Imagine falling into a coma and waking up in a drastically changed world. Such is the case of a 69-year-old British man who woke up from a medically induced coma to find that the coronavirus pandemic had swept over the UK.
Brain Harvey, was put on the ventilator after being hospitalized with pneumonia and placed in an induced coma in March. However, he tested positive for the viral infection only after being put into the unconscious state. At the time, there were about 5,000 positive cases and nearly 230 fatalities in the UK.
"He didn't even know about coronavirus when he woke up. We had to explain to him that there was a virus out there, explain that everything was shut," said Faye Stapleton, Harvey's daughter.
The Long 'Sleep'
On 21 March, the sexagenarian from Headley Park, Bristol, was taken to the Bristol Royal Infirmary. A day later, he was placed in an induced coma, without being able to talk to his family one last time, the Metro News UK reported.
The grandfather-of-six was in an unconscious state for four weeks. It took him another week to be able to regain his responses. Stapleton said: "He was still on a ventilator when they tried to wake him up."
Waking Up In a New World
By the time Harvey woke up, the coronavirus pandemic had overrun the entire country. Currently, there are nearly 248,000 confirmed cases and about 39,000 casualties in the UK — a manifold increase since the time Harvey was admitted to the intensive care unit.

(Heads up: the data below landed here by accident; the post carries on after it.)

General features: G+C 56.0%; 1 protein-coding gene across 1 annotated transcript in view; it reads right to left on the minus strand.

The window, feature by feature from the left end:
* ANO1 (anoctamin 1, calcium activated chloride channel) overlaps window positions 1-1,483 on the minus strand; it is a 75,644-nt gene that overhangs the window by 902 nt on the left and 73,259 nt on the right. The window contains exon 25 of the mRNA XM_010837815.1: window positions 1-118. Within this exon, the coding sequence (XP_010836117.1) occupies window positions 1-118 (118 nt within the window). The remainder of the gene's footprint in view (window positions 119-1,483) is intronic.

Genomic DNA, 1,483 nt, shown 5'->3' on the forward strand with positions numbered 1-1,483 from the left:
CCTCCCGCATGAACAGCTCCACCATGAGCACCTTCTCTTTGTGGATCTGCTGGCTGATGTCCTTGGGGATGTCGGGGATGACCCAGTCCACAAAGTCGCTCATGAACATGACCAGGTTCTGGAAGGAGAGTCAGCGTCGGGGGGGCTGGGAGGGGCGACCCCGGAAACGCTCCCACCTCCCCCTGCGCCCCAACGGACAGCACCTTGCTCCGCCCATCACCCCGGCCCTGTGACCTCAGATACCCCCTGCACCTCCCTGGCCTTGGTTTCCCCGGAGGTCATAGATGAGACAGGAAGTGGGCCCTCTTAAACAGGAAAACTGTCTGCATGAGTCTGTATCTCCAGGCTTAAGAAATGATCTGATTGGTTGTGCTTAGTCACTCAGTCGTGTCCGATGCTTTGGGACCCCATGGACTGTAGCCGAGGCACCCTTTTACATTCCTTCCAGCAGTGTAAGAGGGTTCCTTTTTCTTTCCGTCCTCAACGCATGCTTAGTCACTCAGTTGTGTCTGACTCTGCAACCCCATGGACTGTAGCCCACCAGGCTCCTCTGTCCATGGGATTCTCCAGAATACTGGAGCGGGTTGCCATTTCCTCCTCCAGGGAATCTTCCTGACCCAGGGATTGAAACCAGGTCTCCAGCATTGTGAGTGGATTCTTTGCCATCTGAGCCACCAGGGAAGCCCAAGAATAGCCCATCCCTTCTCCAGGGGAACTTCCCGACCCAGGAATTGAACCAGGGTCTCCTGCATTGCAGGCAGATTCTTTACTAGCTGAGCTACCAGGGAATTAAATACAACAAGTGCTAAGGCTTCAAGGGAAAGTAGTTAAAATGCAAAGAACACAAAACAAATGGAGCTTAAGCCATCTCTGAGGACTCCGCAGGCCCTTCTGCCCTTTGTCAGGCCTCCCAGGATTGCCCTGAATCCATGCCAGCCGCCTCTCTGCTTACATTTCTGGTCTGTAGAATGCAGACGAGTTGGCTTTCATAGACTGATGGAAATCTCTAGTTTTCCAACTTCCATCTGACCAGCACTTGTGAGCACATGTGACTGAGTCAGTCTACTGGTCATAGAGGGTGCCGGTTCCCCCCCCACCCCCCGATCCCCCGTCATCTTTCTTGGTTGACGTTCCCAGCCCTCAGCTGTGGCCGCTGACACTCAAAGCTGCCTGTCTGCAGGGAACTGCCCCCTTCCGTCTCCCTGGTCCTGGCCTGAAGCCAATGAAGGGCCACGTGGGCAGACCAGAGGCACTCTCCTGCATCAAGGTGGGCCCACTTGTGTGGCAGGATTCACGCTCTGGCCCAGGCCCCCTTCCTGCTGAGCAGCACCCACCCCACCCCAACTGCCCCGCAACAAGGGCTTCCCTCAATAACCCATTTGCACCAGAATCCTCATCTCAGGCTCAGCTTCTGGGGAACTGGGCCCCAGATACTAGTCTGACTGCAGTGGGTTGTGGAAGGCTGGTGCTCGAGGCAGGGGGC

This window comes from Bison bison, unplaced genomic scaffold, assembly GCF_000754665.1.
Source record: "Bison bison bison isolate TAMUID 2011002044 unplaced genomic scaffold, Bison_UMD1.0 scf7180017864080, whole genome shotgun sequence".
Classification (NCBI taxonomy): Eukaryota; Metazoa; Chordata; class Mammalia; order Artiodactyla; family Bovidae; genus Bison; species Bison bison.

Stapleton said that when her father awoke, they had to bring him to speed about what had transpired while he was asleep. When he began communicating with his relatives over video calls, he received tearful responses, she said.
"He FaceTimed everyone and they were all crying. He asked why, and they said 'we thought your name would never be coming up on our phone contacts again'," she explained.
The 'Teflon Man'
Harvey, who is now recovering well, was dubbed the "Teflon Man" by the hospital staff — a name given to him due to his resilient fight against the disease.
"I don't think any of the [nurses] thought he was going to make it. The ICU nurse who saw him at the start said to him: 'You're made of strong stuff – you're like Teflon', " narrated Stapleton.
The Bristol resident is now undergoing physiotherapy to be able to walk again and regain his lost muscle mass. Confirming his swift recovery, his daughter added: "He's back on his phone, posting on Facebook pages. He's doing really well."
Toll On The Family
Having been married 50 years, the ordeal was the toughest on Harvey's wife. Talking about her mother's angst, Stapleton said: "Mum was begging doctors to let her in when we were told dad might not make it through the night. "
She added: "They'd never spent more than five nights apart. It feels like we have all been tortured through all this."
A Heartfelt Contribution
According to Stapleton, the nurses tending to her father had suggested that he "FaceTime" with family and friends in order to reacquaint himself with familiar voices. "We contacted him every day – and it kind of gave me the thought to raise money. Luckily he had taken his phone but what about other families who hadn't taken theirs?" she noted.
In order to enable patients at the Bristol Royal Infirmary to communicate with their families, the family raised £6,000 for the NHS to purchase tablets to facilitate it. As a thank you, the family raised £6,000 for the NHS and were able to buy Samsung tablets for patients at the Bristol Royal Infirmary so they can keep in contact with family while in hospital.
"We've purchased ten tablets so far. We are hopefully going to get some more when they come back in stock," said Stapleton.